“The only thing that stops a bad guy with a gun, is a good guy with a gun.”
NRA Executive Vice President, Wayne LaPierre
When I clicked on the New York Times web site to read the National Rifle Association’s media conference response to the Sandyhook tragedy, I expected to find a right wing rant and a thinly veiled agenda to promote arms sales. And yes, in part that is what I found.
Yet there were other parts of LaPierre’s speech that took me by surprise. On top of the expected gun promotion rhetoric, there were several insights that need to be taken seriously. LaPierre’s savage assault on the media industry who peddle violence as entertainment through TV, film and video-games was spot on. His description of violent video games as the ‘filthiest form of pornography’ was unerringly accurate. His condemnation of the executives and stockholders who profit from this industry was a welcome act of truth-telling.
But for all the well thought out arguments in LaPierre’s speech, there were chilling blind spots as well. While attacking the profit motive of those who peddle violence-as-porn in the entertainment industry, he remained silent about the vast profits of the armaments industry, for whom the NRA so often act as spokemen. In calling for schools to be patrolled by armed guards, and proposing that the NRA be the ones to provide the training and expertise, LaPierre showed no embarrassment at the obviously self-serving – and profit driven – motivation he was betraying.
LaPierre’s speech was a fascinating mix of the good, the bad and the blind – just like most speeches from groups with an extreme agenda – and like the nature of the human heart itself. If there was one sentence that really captured the naivety and the fundamentalism of the NRA’s position, it was this one: “The only thing that stops a bad guy with a gun, is a good guy with a gun.” This it seems to me is a quintessentially American response. It is the ideology and plot line behind nearly every popular Hollywood film and TV series ever made: indeed, LaPierre is blind to the fact that the NRA and Hollywood have bought into the very same story line that LaPierre condemns. It’s also the ideology that has justified the invasions of Afghanistan and Iraq, of Panama and Vietnam, and of every other military mis-adventure in between.
After I read LaPierre’s reflection on the nature of good men and bad, and what he believed it took to stop the cancer of violence spreading, I was reminded of another man’s meditation on the nature of good and evil. That man was Alexander Solzhenitsyn, the famous Russian dissident who learnt so much about the nature of men and their violence both from his time as a soldier in WWII, and then from eight years of brutal imprisonment in a Soviet gulag that followed. Solzhenitsyn had been imprisoned for questioning the conduct of the Soviet army in its struggle to repel the Germans. Here’s what he wrote of his greatest insight found in the gulag:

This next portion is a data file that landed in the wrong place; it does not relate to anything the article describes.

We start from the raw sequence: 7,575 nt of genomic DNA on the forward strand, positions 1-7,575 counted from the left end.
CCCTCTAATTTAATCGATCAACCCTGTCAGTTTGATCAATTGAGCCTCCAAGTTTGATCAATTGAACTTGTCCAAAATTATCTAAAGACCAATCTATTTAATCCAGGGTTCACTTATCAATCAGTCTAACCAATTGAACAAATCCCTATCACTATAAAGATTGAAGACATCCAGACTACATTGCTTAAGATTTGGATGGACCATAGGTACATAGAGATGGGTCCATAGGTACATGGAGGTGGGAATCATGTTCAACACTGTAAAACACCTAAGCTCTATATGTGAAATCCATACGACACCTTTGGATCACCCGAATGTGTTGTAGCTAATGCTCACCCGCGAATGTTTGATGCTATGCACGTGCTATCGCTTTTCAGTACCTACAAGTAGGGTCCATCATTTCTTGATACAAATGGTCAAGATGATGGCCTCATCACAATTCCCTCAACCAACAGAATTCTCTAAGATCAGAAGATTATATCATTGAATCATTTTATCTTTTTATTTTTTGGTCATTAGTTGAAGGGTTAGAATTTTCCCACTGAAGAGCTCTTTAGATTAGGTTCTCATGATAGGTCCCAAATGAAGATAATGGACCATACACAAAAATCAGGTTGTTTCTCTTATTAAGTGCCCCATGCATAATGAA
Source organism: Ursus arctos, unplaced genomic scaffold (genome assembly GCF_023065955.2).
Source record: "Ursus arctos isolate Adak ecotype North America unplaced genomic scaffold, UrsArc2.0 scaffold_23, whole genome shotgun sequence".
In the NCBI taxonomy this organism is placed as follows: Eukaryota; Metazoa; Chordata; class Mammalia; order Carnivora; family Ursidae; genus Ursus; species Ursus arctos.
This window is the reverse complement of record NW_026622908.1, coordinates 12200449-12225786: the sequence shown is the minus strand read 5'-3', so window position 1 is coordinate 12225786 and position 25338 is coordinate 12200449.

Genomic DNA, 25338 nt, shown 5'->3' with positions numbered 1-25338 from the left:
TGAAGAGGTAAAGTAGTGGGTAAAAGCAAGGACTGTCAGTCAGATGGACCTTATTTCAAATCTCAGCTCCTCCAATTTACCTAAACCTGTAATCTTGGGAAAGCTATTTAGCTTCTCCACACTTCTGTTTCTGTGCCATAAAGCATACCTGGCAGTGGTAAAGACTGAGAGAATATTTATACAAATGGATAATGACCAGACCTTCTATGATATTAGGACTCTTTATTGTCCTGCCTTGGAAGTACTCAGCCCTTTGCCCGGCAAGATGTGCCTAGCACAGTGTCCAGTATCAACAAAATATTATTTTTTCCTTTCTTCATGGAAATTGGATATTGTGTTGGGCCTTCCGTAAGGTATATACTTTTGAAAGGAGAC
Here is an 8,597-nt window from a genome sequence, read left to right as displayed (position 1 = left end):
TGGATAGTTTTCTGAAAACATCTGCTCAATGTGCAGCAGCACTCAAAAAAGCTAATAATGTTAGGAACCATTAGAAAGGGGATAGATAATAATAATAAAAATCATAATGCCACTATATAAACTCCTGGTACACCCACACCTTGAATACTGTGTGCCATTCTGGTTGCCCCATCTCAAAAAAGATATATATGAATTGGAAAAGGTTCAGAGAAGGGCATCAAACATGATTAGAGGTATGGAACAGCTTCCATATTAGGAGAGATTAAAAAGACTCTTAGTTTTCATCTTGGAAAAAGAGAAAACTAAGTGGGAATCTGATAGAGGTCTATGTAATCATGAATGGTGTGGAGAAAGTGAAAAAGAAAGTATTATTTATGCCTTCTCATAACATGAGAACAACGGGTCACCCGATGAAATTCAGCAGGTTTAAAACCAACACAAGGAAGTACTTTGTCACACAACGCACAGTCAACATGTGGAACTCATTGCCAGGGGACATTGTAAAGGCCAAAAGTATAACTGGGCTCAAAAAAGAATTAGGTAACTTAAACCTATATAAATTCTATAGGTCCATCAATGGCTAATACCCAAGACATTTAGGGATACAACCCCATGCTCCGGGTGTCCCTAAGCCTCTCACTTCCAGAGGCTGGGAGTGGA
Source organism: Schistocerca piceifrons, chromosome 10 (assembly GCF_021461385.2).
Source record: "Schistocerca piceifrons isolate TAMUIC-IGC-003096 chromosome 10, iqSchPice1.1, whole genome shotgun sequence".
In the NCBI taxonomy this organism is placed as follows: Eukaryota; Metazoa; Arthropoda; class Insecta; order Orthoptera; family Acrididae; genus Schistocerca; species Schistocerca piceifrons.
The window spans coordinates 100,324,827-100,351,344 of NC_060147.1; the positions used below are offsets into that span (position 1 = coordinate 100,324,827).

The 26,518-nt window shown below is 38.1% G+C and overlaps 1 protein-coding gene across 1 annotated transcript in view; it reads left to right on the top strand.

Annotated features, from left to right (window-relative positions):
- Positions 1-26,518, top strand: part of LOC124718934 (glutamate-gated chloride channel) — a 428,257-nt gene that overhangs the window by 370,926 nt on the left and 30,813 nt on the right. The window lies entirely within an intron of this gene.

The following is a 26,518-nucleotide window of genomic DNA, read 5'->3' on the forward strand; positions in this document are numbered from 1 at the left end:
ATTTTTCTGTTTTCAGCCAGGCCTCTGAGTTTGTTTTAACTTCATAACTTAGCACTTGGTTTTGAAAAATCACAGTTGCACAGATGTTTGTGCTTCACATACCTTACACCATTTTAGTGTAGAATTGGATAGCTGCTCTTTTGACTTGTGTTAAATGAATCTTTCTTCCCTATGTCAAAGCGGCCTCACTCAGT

“It has granted me to carry away from my prison years on my bent back, which nearly broke beneath its load, this essential experience: how a human being becomes evil and how good. In the intoxication of my youthful successes I had felt myself to be infallible, and I was therefore cruel. In the surfeit of power I was a murderer, and an oppressor. In my most evil moments I was convinced that I was doing good, and I was well supplied with systematic arguments. And it was only when I lay there on rotting prison straw that I sensed within myself the first strivings of good. Gradually it was disclosed to me that the line separating good and evil passes not through states, nor between classes, nor between political parties either—but right through every human heart—and then all human hearts… And even within hearts overwhelmed by evil, one small bridgehead of good is retained. And even in the best of all hearts, there remains… an un-uprooted small corner of evil…. If only there were evil people somewhere insidiously committing evil deeds, and it were necessary only to separate them from the rest of us and destroy them. But the line dividing good and evil cuts through the heart of every human being.” (from ‘The Gulag Archipelago’).
During his time in the prison camps, Solzhenitsyn had become a Christian, and came to question the value of violence in overcoming evil. He had come to see that violence taints the heart of the good man (or woman) as much as the heart of the ‘bad man’. In articulating this, Solzhenitsyn echoed something Jesus had spoken two thousand years earlier, in advising us not to be too quick to dish out just deserts to ‘the good and the evil’ – for the chances of doing damage and perpetuating even greater violence – are dangerously high (see Mathew 13:24-30).
[Kristin Jack served as part of the Servants Cambodia team for 18 years, before recently returning to New Zealand. Kristin is the Interim International Coordinator of Servants.]